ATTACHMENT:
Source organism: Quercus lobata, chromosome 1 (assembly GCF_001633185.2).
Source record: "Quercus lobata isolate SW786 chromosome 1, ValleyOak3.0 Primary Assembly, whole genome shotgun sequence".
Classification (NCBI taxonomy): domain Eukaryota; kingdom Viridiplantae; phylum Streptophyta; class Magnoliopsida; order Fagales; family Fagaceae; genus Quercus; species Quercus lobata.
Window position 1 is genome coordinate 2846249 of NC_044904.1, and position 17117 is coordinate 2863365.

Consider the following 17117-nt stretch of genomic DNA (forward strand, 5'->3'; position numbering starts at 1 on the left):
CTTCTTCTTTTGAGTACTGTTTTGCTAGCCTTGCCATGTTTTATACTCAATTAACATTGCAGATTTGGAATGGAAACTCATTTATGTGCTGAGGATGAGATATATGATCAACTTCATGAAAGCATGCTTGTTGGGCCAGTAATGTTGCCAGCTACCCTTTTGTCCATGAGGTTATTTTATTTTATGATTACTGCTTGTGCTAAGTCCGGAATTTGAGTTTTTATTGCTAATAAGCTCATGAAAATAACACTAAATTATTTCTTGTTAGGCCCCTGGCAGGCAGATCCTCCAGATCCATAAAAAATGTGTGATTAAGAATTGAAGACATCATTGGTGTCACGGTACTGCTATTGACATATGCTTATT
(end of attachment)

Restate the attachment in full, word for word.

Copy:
Source organism: Quercus lobata, chromosome 1 (assembly GCF_001633185.2).
Source record: "Quercus lobata isolate SW786 chromosome 1, ValleyOak3.0 Primary Assembly, whole genome shotgun sequence".
Classification (NCBI taxonomy): domain Eukaryota; kingdom Viridiplantae; phylum Streptophyta; class Magnoliopsida; order Fagales; family Fagaceae; genus Quercus; species Quercus lobata.
Window position 1 is genome coordinate 2846249 of NC_044904.1, and position 17117 is coordinate 2863365.

Consider the following 17117-nt stretch of genomic DNA (forward strand, 5'->3'; position numbering starts at 1 on the left):
CTTCTTCTTTTGAGTACTGTTTTGCTAGCCTTGCCATGTTTTATACTCAATTAACATTGCAGATTTGGAATGGAAACTCATTTATGTGCTGAGGATGAGATATATGATCAACTTCATGAAAGCATGCTTGTTGGGCCAGTAATGTTGCCAGCTACCCTTTTGTCCATGAGGTTATTTTATTTTATGATTACTGCTTGTGCTAAGTCCGGAATTTGAGTTTTTATTGCTAATAAGCTCATGAAAATAACACTAAATTATTTCTTGTTAGGCCCCTGGCAGGCAGATCCTCCAGATCCATAAAAAATGTGTGATTAAGAATTGAAGACATCATTGGTGTCACGGTACTGCTATTGACATATGCTTATT